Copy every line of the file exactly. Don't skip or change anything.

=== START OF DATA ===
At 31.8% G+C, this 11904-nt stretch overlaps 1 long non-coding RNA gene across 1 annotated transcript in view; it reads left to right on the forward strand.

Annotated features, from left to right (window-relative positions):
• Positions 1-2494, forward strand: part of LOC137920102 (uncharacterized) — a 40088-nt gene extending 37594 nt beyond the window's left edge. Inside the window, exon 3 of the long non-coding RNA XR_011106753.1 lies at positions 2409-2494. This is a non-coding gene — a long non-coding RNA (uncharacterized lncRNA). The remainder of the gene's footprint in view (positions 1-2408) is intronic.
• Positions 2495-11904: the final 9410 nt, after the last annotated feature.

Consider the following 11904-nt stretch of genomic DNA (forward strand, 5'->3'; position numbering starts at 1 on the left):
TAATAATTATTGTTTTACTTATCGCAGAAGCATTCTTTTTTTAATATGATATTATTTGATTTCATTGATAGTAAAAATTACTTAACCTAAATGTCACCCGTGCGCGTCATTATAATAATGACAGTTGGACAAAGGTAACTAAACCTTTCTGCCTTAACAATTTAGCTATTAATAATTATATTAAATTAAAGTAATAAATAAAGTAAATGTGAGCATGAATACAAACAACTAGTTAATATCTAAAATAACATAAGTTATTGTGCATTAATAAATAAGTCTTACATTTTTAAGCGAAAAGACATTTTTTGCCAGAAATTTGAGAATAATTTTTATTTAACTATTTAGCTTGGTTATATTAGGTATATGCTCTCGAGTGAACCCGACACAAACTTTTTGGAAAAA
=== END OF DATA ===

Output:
At 31.8% G+C, this 11904-nt stretch overlaps 1 long non-coding RNA gene across 1 annotated transcript in view; it reads left to right on the forward strand.

Annotated features, from left to right (window-relative positions):
• Positions 1-2494, forward strand: part of LOC137920102 (uncharacterized) — a 40088-nt gene extending 37594 nt beyond the window's left edge. Inside the window, exon 3 of the long non-coding RNA XR_011106753.1 lies at positions 2409-2494. This is a non-coding gene — a long non-coding RNA (uncharacterized lncRNA). The remainder of the gene's footprint in view (positions 1-2408) is intronic.
• Positions 2495-11904: the final 9410 nt, after the last annotated feature.

Consider the following 11904-nt stretch of genomic DNA (forward strand, 5'->3'; position numbering starts at 1 on the left):
TAATAATTATTGTTTTACTTATCGCAGAAGCATTCTTTTTTTAATATGATATTATTTGATTTCATTGATAGTAAAAATTACTTAACCTAAATGTCACCCGTGCGCGTCATTATAATAATGACAGTTGGACAAAGGTAACTAAACCTTTCTGCCTTAACAATTTAGCTATTAATAATTATATTAAATTAAAGTAATAAATAAAGTAAATGTGAGCATGAATACAAACAACTAGTTAATATCTAAAATAACATAAGTTATTGTGCATTAATAAATAAGTCTTACATTTTTAAGCGAAAAGACATTTTTTGCCAGAAATTTGAGAATAATTTTTATTTAACTATTTAGCTTGGTTATATTAGGTATATGCTCTCGAGTGAACCCGACACAAACTTTTTGGAAAAA